Magazine Says Classical Music Is Infested with Problematic White Supremacy (Of Course, What Else?)
Over the week, there have been waves of backlash at The Metropolitan Opera’s newest season announcement. A recent Washington Post made the rounds, taking to task the institution’s insistence on an entirely white and male composer list, as well as a completely male roster of conductors taking the podium.
Chicago is especially no exception, as evidenced by the Lyric Opera’s lack of awareness in their recent copy for their 2018/2019 season right on their website:
We pride ourselves on bringing you diverse programming, and the 2018/19 Season is no exception. Verdi and Puccini in all their passion, elegant Handel and Mozart, romantic Massenet, mighty Strauss and Wagner—there’s no end to the riches that will make this season one to remember.
As a white man, there have been and continue to be countless times in which I have needed to recognize that privilege, white supremacy, homophobia, toxic masculinity, and gender normativity are layered issues. It’s easy to call a Nazi a racist because they are so obviously a racist. Not all racists are willing to take up that mantle.
Recognizing that Classical Music has implied White Supremacy for centuries is hard for those that study the art form. In fact, that correlating The Met’s continued programming of dead white men to the rise of White Supremacist tendencies in America is not a far stretch is starting to become apparent to those that follow and review the company’s season announcements.
Of course Italian Opera traditions are rich and are the backbone for many composers, but when an American institution, founded on the grounds of Natives and whose nation’s economy was fueled by the labor of slavery continues in 2018 to program exclusively white men, there’s a message being sent to those who don’t fall into that category.
“You need to prove yourself extraordinary, so work harder and watch your step.”
I didn’t want to write this editorial. As a person with privilege, it feels like an echo chamber of bad takes and dysphoric triggers. But as an editor, I reached out to countless folks, who will here remain nameless, that have said ‘thanks for the consideration, but I don’t think my career can carry this burden.’
I’ve made a habit of picking fights on facebook threads in classical music groups. If you’re friends with me, this isn’t news to you. And I’ve gotten backlash for that. But for every person I’ve called out, or had call me “rude” or otherwise attack my character, I’ve had folks reach out to me to thank me for saying something.
I’m not writing this now to pat myself on the back, I’m just trying to figure out a way to have on the record the opinions and societal pains of those who are too young or committed to their career to make sure they’re not being dealt with through oppression.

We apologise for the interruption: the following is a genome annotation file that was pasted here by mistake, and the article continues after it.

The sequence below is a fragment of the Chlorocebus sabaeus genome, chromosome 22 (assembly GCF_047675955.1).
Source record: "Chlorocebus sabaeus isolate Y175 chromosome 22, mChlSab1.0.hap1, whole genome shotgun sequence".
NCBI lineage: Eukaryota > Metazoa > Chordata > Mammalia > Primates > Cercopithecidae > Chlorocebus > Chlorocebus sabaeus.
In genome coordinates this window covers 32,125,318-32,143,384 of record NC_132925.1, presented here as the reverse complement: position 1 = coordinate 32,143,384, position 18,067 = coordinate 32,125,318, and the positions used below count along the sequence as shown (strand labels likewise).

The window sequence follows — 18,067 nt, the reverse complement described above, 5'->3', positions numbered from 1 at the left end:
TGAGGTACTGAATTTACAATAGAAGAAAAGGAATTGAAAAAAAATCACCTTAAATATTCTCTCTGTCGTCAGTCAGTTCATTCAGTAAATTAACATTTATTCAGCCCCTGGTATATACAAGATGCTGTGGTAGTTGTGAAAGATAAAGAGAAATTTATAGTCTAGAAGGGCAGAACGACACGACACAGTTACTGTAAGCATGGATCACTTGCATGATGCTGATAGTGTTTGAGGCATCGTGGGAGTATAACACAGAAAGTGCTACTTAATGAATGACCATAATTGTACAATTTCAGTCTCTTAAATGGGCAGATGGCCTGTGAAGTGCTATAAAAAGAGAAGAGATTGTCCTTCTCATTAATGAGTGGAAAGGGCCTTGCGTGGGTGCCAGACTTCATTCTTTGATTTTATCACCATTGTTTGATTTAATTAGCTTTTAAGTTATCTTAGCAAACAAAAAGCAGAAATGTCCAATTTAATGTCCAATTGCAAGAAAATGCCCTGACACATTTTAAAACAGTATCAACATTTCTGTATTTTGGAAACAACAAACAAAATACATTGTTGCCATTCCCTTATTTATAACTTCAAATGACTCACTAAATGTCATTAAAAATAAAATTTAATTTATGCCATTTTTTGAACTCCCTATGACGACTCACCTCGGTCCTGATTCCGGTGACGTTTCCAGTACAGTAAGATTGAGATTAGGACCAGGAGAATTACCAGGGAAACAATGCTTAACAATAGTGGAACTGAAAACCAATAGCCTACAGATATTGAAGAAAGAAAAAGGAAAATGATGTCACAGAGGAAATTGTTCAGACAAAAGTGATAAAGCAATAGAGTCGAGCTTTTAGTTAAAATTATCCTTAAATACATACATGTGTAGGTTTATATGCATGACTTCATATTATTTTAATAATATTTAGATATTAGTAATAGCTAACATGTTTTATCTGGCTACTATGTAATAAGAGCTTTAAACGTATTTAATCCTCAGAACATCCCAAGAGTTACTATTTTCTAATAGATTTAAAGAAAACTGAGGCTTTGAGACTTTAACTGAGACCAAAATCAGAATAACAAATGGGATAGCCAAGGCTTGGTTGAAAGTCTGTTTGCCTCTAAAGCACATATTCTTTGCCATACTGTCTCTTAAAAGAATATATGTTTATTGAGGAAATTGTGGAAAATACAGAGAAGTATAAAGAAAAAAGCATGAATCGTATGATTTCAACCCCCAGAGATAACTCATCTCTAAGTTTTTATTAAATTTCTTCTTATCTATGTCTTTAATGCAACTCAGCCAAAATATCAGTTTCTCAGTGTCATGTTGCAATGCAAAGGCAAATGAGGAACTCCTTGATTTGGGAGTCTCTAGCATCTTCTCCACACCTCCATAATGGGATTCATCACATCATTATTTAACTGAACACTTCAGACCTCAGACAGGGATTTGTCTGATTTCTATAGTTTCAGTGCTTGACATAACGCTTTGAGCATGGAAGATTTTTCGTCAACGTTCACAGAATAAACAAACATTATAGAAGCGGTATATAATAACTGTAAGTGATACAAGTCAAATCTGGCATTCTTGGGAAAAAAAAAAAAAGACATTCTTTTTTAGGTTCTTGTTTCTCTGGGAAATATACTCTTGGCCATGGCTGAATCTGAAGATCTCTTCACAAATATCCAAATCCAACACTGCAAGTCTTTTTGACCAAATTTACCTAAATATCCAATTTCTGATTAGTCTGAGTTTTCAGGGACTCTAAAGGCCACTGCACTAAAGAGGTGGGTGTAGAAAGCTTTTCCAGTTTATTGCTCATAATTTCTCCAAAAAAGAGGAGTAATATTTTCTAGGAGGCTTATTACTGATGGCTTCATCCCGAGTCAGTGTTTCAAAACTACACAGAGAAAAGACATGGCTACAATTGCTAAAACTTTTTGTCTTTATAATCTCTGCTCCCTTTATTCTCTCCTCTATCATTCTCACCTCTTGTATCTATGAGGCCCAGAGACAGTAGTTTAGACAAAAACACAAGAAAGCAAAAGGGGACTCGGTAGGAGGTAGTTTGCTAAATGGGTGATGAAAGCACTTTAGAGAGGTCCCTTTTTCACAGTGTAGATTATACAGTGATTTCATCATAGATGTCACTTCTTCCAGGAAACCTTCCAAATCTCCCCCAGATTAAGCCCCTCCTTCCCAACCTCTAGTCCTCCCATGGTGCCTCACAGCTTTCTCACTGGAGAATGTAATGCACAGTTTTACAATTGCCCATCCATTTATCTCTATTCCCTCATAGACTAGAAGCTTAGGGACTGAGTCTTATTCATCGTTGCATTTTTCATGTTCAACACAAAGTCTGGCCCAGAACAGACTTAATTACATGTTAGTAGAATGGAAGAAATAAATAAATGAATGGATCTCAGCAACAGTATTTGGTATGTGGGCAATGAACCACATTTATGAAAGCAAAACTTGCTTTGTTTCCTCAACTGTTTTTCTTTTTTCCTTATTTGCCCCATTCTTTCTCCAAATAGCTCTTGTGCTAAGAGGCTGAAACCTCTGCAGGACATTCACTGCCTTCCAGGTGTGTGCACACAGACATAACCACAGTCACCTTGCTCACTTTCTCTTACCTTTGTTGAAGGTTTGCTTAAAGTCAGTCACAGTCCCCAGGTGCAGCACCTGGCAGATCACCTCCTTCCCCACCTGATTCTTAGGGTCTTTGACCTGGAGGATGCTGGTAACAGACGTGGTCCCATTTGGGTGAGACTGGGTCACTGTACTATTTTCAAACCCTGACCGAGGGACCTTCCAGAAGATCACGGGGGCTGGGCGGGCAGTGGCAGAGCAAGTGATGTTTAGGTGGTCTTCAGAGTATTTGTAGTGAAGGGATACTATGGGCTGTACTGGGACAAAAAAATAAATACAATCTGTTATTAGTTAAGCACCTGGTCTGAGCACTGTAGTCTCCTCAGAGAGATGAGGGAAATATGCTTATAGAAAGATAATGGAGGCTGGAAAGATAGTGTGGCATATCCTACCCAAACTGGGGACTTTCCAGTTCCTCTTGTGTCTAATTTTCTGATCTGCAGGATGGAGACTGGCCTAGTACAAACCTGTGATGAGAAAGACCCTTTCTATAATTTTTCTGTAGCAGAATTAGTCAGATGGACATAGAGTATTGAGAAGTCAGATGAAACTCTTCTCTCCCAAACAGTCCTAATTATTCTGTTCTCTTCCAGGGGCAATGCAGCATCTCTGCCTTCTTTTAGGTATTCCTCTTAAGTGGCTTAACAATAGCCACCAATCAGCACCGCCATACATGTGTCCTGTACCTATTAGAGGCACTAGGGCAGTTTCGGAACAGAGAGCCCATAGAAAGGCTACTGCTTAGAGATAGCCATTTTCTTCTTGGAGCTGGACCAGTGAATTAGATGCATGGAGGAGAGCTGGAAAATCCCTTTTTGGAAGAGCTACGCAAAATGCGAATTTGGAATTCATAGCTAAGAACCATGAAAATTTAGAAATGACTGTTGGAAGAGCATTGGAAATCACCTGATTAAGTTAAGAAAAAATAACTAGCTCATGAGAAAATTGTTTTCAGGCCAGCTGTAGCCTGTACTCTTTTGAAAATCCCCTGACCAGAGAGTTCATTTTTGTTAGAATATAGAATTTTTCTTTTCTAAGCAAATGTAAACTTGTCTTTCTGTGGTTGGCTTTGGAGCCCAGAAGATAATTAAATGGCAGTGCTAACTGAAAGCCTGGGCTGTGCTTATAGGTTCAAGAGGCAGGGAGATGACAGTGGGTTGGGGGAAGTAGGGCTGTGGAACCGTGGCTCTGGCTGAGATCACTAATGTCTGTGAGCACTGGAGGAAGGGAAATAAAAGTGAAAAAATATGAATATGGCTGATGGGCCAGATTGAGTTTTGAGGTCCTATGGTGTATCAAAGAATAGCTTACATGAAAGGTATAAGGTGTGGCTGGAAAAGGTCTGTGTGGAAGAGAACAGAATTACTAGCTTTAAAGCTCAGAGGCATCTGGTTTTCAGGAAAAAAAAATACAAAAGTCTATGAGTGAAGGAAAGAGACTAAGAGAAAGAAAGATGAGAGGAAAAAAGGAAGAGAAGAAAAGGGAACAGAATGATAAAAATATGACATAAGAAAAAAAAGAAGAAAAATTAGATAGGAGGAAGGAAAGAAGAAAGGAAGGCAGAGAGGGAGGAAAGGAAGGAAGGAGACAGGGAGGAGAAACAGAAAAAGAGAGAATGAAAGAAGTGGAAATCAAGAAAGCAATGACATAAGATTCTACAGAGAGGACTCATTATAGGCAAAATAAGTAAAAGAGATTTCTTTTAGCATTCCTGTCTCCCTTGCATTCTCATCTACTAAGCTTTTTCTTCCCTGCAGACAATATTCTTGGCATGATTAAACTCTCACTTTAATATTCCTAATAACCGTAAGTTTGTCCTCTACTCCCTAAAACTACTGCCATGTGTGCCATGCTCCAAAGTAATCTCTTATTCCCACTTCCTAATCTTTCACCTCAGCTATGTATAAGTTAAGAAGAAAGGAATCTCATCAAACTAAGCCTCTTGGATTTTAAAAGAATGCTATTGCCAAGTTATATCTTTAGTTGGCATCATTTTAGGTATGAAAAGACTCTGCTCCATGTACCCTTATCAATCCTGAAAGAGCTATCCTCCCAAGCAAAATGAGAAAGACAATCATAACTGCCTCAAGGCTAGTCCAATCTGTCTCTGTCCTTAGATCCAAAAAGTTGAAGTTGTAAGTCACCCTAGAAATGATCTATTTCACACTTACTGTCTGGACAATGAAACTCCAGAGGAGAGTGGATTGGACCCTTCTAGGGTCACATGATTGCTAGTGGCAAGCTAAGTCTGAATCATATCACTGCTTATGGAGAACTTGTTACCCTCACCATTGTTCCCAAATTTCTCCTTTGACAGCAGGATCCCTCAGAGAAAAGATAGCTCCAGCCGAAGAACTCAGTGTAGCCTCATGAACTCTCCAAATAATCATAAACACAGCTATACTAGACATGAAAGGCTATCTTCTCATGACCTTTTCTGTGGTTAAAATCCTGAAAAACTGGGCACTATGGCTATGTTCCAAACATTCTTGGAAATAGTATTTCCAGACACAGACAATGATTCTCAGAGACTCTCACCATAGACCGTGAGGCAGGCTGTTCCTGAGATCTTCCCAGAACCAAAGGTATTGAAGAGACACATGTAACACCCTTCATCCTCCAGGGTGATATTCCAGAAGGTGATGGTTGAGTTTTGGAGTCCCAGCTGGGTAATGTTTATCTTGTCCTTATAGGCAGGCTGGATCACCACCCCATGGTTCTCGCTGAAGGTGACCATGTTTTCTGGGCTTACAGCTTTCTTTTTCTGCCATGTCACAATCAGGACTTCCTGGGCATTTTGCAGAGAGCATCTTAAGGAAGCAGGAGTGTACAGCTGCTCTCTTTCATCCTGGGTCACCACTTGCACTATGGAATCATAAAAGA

For the case of the Met, a young female composer can’t make their case without fear of name recognition. Classical Music’s seemingly almost precognitive ability to classify composers and performers solely by their gender is well documented, like when in the 1970s and 1980s, most symphony orchestras in the United States began adopting “blind” auditions whereby the identity of potential candidates was concealed from the jury by a screen.
The findings were clear. “Blind” auditions increased the likelihood of female musicians being selected by 30%. According to analysis using roster data, the transition to blind auditions from 1970 to the 1990s can explain 30 percent of the increase in the proportion female among new hires and possibly 25 percent of the increase in the percentage female in the orchestras.
In the work Blackness in Opera, edited by Naomi André, a series of black scholars take to task a series of historical placements that have helped to create the space in which we find the art form today. In André’s own chapter, “From Otello to Porgy, Blackness, Masculinity, and Morality in Opera,” she points out where even Classical Music’s best intentions can go horribly wrong.
Gershwin’s Rhapsody in Blue, a work heavily influenced by the jazz movement, was the first representation that the art form had with orchestral audiences, but at the time it was clear that its warm welcome was thanks to Gershwin’s whiteness. Gershwin then followed this work up with Porgy and Bess’ predecessor, Blue Monday. This work was panned heavily by the black community of the time, and André documents this extensively.
Read the rest here.